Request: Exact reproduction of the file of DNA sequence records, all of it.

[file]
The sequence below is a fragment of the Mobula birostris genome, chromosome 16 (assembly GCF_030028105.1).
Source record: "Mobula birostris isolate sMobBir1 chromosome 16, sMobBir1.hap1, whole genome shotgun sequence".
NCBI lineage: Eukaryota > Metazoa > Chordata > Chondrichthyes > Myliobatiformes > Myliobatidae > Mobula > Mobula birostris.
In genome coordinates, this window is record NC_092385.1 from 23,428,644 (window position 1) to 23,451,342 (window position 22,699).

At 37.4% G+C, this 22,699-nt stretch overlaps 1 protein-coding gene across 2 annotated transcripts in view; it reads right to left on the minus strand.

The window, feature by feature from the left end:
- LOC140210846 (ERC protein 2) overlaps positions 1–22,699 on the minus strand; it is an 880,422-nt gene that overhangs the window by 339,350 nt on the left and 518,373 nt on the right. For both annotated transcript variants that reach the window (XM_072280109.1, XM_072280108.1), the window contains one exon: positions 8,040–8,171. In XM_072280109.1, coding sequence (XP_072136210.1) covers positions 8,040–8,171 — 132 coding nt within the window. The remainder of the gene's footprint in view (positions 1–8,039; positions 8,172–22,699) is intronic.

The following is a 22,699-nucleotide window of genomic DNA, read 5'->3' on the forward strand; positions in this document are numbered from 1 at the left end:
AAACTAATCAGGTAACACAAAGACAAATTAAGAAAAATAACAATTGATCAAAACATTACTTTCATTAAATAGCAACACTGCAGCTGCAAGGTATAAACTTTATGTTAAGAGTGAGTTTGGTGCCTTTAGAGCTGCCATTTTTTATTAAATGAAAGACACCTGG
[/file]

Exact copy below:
The sequence below is a fragment of the Mobula birostris genome, chromosome 16 (assembly GCF_030028105.1).
Source record: "Mobula birostris isolate sMobBir1 chromosome 16, sMobBir1.hap1, whole genome shotgun sequence".
NCBI lineage: Eukaryota > Metazoa > Chordata > Chondrichthyes > Myliobatiformes > Myliobatidae > Mobula > Mobula birostris.
In genome coordinates, this window is record NC_092385.1 from 23,428,644 (window position 1) to 23,451,342 (window position 22,699).

At 37.4% G+C, this 22,699-nt stretch overlaps 1 protein-coding gene across 2 annotated transcripts in view; it reads right to left on the minus strand.

The window, feature by feature from the left end:
- LOC140210846 (ERC protein 2) overlaps positions 1–22,699 on the minus strand; it is an 880,422-nt gene that overhangs the window by 339,350 nt on the left and 518,373 nt on the right. For both annotated transcript variants that reach the window (XM_072280109.1, XM_072280108.1), the window contains one exon: positions 8,040–8,171. In XM_072280109.1, coding sequence (XP_072136210.1) covers positions 8,040–8,171 — 132 coding nt within the window. The remainder of the gene's footprint in view (positions 1–8,039; positions 8,172–22,699) is intronic.

The following is a 22,699-nucleotide window of genomic DNA, read 5'->3' on the forward strand; positions in this document are numbered from 1 at the left end:
AAACTAATCAGGTAACACAAAGACAAATTAAGAAAAATAACAATTGATCAAAACATTACTTTCATTAAATAGCAACACTGCAGCTGCAAGGTATAAACTTTATGTTAAGAGTGAGTTTGGTGCCTTTAGAGCTGCCATTTTTTATTAAATGAAAGACACCTGG